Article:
Tomorrow, Portland’s city council will consider a proposal to become their first client.

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Portland’s pedal-powered street library blooms into a beloved institution

Tuesday, September 23rd, 2014
talking to J with paper
Street Books founder Laura Maulton talks last week with patrons Jonathan and Bam.

After four summers loaded with all the paperbacks you can fit on a cargo trike, Portland’s most public library is rolling merrily forward.
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For Portland startup Project 529, fighting bike theft is just the beginning

Wednesday, May 28th, 2014
529 space
The Project 529 team in the office on Wednesday. Their new free mobile app makes it far easier to track and report a stolen bike, but the company has bigger plans.
(Photos by M.Andersen/BikePortland)

Working from an office high above Interstate Avenue, a team of Portlanders has spent the last year quietly building what might be the country’s most ambitious bike-specific software company.

Funded out of pocket by three co-founders and led by the lead creator of the XBox, the ten-person company calling itself Project 529 hit the Internet last month with a web and mobile app that aspires to be a next-generation Stolen Bicycle Registry and with an attention-grabbing petition asking eBay and Craigslist to begin requiring serial numbers for the bikes they sell.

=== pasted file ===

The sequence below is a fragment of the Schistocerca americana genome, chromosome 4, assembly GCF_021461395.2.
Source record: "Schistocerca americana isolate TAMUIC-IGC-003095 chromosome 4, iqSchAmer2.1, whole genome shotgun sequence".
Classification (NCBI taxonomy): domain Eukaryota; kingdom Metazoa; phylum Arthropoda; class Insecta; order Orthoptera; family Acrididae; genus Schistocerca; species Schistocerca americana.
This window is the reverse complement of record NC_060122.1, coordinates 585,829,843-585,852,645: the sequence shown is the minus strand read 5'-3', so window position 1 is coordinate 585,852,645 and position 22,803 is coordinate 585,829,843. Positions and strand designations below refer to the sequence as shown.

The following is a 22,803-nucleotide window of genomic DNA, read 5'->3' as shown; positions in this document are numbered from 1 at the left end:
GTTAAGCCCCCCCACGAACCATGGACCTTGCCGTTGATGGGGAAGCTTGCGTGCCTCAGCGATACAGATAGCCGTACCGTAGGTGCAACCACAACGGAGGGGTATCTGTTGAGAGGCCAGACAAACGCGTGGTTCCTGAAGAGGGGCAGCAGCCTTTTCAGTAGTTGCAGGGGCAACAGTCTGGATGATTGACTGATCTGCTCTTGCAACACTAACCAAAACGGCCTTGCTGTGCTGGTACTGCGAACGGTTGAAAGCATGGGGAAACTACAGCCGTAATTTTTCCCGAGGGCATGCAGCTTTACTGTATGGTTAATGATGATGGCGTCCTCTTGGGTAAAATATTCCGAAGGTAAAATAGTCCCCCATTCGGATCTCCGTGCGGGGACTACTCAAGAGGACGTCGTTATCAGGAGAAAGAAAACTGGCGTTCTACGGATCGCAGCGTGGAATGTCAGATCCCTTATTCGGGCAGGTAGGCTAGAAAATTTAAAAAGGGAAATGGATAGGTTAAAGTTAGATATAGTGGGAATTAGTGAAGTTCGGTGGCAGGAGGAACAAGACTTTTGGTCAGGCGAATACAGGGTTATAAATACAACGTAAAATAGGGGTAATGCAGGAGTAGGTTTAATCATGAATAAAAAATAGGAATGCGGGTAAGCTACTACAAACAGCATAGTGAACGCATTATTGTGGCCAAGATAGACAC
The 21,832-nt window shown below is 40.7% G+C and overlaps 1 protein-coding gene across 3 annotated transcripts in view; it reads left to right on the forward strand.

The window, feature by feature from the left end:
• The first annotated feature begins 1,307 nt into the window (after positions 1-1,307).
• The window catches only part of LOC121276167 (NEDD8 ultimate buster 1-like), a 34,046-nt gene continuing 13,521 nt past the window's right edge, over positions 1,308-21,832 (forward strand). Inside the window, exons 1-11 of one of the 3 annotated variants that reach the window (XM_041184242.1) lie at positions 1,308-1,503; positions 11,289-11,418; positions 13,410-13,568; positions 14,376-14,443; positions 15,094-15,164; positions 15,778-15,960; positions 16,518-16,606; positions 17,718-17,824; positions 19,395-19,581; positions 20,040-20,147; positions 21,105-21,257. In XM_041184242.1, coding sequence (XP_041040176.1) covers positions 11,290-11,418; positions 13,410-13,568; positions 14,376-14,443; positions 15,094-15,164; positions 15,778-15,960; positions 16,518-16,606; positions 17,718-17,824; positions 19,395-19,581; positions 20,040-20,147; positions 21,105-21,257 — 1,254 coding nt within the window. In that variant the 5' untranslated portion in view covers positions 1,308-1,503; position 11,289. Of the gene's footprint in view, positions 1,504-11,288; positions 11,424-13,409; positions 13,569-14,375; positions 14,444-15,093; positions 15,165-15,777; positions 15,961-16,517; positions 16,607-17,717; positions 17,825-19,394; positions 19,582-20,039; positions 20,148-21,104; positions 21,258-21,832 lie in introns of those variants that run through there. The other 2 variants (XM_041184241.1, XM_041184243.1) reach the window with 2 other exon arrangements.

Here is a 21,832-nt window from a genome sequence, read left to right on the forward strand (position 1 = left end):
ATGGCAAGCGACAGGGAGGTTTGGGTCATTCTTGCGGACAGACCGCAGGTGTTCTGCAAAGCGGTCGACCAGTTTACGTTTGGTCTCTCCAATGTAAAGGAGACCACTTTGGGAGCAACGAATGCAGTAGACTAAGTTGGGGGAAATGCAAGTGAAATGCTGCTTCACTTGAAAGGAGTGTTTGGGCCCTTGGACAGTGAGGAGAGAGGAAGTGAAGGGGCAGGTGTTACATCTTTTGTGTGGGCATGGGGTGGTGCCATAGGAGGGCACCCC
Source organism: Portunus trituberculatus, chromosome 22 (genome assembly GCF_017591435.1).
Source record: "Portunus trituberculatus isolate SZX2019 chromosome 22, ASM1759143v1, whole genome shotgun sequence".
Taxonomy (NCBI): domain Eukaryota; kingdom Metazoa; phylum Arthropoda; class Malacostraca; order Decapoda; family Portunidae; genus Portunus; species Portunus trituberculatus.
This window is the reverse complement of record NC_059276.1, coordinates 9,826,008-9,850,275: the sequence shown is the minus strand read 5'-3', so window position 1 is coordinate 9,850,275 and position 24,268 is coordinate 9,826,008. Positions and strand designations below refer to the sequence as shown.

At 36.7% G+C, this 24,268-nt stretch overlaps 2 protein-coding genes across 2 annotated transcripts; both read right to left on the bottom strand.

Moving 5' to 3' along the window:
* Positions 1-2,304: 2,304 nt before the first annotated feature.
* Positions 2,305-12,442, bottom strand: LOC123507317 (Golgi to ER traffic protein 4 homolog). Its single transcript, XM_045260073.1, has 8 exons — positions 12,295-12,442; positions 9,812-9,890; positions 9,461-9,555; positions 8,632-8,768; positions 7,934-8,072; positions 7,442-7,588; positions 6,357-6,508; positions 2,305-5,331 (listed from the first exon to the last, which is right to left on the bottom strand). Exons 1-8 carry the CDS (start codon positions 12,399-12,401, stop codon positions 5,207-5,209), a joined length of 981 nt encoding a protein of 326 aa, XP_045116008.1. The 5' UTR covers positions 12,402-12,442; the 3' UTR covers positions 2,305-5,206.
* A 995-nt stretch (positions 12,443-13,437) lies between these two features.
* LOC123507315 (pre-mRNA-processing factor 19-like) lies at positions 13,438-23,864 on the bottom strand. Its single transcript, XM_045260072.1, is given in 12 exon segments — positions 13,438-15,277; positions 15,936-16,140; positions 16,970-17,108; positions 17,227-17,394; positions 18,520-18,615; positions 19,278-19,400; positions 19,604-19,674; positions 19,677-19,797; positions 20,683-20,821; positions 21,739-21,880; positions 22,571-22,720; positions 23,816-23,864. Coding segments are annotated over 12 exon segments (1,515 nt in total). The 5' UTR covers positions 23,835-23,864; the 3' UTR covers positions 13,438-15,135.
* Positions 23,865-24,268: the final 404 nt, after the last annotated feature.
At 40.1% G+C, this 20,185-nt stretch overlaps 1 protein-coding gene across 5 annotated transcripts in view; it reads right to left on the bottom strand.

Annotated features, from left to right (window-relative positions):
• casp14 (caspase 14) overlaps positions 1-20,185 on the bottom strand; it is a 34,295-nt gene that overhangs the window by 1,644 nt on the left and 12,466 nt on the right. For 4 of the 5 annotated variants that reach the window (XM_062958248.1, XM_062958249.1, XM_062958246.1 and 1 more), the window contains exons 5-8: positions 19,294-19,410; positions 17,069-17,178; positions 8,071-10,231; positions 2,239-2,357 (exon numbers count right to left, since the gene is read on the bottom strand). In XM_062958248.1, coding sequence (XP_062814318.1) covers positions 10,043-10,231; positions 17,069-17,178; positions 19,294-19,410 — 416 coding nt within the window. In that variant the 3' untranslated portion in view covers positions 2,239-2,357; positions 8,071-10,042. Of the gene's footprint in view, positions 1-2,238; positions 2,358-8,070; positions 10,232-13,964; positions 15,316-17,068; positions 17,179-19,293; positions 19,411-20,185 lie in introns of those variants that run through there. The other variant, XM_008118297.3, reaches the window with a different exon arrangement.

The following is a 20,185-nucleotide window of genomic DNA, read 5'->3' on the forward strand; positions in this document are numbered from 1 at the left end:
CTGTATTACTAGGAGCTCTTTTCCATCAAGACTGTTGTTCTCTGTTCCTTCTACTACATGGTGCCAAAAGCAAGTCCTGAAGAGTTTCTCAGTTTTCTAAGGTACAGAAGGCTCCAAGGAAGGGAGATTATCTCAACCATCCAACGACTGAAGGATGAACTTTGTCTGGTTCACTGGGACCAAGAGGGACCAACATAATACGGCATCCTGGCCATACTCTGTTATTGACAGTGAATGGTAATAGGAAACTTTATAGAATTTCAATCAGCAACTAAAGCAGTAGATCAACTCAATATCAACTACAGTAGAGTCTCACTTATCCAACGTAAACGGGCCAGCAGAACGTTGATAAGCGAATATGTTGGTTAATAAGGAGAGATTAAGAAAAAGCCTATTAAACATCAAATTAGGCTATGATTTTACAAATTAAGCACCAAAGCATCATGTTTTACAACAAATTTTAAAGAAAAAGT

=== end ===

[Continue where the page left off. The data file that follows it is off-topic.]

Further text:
But the most interesting part of Project 529, which is pronounced “five two nine” in reference to the hours of rest and recreation, is what it wants to do.

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SprocketFly.com creates a web platform for bike-repair housecalls

Wednesday, April 2nd, 2014
Sprocket Fly techs Reid Lustig (left) and Sam Appelbaum
(right) with the service’s first client, Aaron Kaffen
of local web services firm Cloudability.
(Photo courtesy Sprocket Fly.)

Portland is great at delivering things by bike: flowers, pizza, beer, plumbing. A new company wants to be a platform for delivering … bike repairs.

The two-week-old Sprocket Fly is a mobile bike repair service that plans to affiliate with several different bike technicians who’ll travel to homes and businesses for on-site repairs.

“I’m not a huge aggressive commuter or biker, but I enjoy biking, me and my wife and kid here in Northeast Portland,” Sprocket Fly founder Dan Hahn said. “One of the things that has always been a pain for us is getting it into the shop.”